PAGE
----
France said: “Our progress to date has far exceeded our initial aspirations. It is tremendously helpful to the business to have Mike Lynch – a tekkie geek if you like – behind us rather than some sophisticated VC company that doesn’t really understand the technology or its capabilities. Mike gets excited about the opportunities in cyber security. We are benefiting from drawing on a great set of academic brains and world-class Cambridge mathematics.

“Add to that a set of guys in management who come from the intelligence world and understand the technology and are able to explain its capabilities to world governments and corporations and it is little wonder we are doing so well.”

From a standing start Darktrace has already risen to 65 people and France “suspects that by Christmas we’ll be up to 100.” The company has operations in Cambridge and London in the UK and elsewhere in Europe (eg Italy, France, Germany and the Nordic countries) – and on the West Coast of the US.

“It has literally gone like a rocket,” says France. “and we have managed to stay pretty lean. The cyber security sector has become a very hot environment and our credentials are proving compelling to some pretty powerful governments and multinationals. The credibility factor means that people are coming to us for help and we are not having to go our chasing that many deals.”

Hiring senior management from the intelligence world cognoscenti was another masterstroke by Lynch who did much the same thing when he persuaded White House adviser Richard Perle to become a non-executive director.

The homeland security contracts Autonomy won after Perle’s appointment were not coincidence.

France said he quit GCHQ for the private sector because he wanted to help people manage the risk inherent in their systems in a much more realistic and mature way. “I got frustrated in government and felt sometimes that I was a professional undertaker. With Darktrace I am able to transform the way governments and businesses approach cyber security and generating better habits could prove transformational and save millions of people a lot of misery and money.”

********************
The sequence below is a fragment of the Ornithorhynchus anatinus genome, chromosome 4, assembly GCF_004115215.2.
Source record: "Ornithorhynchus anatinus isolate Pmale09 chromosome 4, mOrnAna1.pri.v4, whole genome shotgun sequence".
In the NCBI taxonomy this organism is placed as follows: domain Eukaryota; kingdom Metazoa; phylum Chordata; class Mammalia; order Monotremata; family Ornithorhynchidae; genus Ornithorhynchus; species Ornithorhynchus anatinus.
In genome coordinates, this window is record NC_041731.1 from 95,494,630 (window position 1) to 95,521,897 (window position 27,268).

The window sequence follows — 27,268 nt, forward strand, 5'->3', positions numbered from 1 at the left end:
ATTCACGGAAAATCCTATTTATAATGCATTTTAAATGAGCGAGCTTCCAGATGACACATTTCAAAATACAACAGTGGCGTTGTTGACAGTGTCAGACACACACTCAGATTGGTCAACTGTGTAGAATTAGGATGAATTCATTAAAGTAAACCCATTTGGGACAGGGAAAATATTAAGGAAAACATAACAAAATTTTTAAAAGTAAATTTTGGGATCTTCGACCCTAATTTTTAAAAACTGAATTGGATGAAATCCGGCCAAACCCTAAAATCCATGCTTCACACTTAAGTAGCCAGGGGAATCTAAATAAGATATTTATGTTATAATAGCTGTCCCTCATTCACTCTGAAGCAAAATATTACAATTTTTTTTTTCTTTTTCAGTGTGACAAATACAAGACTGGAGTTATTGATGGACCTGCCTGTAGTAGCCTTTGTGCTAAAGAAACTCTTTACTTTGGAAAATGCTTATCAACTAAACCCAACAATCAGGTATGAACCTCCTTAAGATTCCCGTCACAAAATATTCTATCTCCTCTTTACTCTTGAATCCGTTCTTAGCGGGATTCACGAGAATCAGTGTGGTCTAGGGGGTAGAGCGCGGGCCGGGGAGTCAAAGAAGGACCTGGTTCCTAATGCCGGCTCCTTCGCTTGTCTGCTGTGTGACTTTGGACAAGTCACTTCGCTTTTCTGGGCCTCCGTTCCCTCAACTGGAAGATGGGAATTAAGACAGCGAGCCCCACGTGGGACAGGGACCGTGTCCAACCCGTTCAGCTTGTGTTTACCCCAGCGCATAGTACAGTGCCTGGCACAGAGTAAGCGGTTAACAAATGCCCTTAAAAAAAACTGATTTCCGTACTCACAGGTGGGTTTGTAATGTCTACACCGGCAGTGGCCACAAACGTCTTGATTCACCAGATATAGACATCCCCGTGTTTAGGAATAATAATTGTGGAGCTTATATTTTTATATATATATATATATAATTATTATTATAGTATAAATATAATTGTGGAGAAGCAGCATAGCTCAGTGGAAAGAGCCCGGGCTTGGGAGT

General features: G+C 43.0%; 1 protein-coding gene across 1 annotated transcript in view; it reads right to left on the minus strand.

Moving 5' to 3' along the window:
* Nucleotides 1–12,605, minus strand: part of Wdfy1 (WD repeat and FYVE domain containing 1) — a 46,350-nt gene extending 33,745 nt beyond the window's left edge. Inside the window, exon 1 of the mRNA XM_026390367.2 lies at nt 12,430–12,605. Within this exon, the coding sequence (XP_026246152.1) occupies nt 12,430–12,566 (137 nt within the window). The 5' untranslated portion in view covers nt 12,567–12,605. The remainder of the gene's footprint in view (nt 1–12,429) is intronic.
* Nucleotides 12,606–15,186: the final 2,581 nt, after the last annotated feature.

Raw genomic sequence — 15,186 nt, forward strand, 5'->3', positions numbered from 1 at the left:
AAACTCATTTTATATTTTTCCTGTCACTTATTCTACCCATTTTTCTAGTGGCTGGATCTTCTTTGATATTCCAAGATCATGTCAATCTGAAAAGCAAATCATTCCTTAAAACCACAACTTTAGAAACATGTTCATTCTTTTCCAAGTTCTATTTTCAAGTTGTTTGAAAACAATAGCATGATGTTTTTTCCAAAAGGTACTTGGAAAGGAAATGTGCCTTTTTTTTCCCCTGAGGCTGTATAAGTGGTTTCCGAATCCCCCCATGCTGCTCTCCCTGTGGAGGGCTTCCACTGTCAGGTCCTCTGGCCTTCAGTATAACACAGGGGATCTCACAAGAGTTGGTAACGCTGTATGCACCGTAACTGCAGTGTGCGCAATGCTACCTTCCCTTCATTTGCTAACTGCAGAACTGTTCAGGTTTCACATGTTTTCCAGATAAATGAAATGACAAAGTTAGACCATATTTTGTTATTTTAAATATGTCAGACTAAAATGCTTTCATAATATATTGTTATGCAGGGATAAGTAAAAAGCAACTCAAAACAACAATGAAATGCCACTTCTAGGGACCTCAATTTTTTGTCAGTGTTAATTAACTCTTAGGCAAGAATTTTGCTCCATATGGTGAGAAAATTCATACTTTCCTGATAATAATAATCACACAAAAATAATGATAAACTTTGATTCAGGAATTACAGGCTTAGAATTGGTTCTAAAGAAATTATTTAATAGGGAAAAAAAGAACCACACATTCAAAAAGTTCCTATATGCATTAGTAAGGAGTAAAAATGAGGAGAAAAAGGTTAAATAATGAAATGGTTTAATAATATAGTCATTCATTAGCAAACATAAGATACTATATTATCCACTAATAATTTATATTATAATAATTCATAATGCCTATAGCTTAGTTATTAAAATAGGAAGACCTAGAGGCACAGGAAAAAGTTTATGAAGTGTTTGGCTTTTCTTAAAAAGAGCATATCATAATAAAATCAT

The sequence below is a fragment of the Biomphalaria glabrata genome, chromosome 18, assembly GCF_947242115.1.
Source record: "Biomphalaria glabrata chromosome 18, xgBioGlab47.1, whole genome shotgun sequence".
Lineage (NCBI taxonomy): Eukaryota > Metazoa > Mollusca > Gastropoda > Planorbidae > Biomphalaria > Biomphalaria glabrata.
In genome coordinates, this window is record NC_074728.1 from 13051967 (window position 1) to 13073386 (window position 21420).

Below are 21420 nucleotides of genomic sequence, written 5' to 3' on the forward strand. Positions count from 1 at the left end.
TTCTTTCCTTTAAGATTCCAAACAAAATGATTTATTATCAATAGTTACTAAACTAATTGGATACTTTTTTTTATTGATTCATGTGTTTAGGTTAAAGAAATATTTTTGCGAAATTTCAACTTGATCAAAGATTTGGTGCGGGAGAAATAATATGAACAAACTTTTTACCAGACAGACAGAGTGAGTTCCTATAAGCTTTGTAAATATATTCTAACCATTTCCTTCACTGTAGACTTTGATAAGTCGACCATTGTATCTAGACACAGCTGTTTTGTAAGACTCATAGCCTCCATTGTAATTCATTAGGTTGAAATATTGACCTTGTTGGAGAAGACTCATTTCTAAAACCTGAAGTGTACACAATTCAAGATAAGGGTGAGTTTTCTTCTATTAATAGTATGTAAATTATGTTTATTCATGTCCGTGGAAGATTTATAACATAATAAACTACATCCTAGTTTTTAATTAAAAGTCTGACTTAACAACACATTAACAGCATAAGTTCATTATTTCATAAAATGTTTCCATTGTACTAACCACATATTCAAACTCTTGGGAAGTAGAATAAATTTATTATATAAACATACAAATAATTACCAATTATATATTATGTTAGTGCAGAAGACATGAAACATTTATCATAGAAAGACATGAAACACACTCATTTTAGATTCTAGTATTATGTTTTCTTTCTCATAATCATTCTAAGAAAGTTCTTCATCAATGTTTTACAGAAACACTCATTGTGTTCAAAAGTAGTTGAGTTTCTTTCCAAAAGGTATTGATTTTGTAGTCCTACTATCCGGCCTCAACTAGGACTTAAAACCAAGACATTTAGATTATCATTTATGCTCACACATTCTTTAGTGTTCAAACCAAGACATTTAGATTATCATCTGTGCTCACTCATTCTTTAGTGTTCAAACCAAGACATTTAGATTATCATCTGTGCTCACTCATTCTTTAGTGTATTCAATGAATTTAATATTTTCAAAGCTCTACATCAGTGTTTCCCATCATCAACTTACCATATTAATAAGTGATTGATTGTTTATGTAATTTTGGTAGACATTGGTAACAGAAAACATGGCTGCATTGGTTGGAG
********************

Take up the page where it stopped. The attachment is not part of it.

You just have to look at Facebook, Google, Twitter and social media sites generally to realise the amount of passwords floating around in cyberspace which all represent opportunities for cyber criminals. Then add in the information held by governments, NHS trusts, businesses in every sector and all shapes and sizes and you get a feel for the scale of the global problem Darktrace is addressing.

France believes that the “massive payback from cyber crime as opposed to traditional crime” would have become evident to millions around the world since the eBay debacle.

The recent cyber attack on eBay meant that 145 million customers’ personal details were stolen by hackers. France says there are so many areas of vulnerability opened up by the global data deluge – access to financial details and personal ID data that clever cyber criminals could monetise. Organisations had to realise the treasure they held in this data.

“What we are preaching is an ‘eyes wide open’ approach in business and government,” he says. “You wouldn’t walk up to a complete stranger in the street and hand them your wallet. Yet this is effectively what sloppy organisations are doing by not recognising the threat.

“Organisations also need to drive good habits right through their often international supply chains.”

France says that Darktrace “understands the human traces behind every attack.” Its solutions are anchored in enterprise immune systems technology, which detects subtle indicators of compromise and threatening behaviours – even when those behaviours are brand new, complex and constantly changing.

“The age of surrounding your information with higher and higher walled cities is over. Legacy approaches permanently leave you a step behind. Darktrace moves at the same speed as the threat, automatically learning from an organisation’s ongoing activity in real time to detect threat behaviours as they emerge.

“Our technologists are world experts in signal processing and machine learning and have experience deploying some of the world’s largest software systems, dealing with highly sensitive data while complying with changing standards.”

Drilling down to the bottom line, Darktrace has the best of both worlds in terms of bridging that gap between attack and defence in cyberspace. It can clean up the acts – and the systems – of those sloppy companies who thought they were failsafe and have been badly hit. And it can save thousands of organisations worldwide from ever having to suffer the same fate.

Harry Pearce would raise a glass or two of mature malt to toast that kind of result.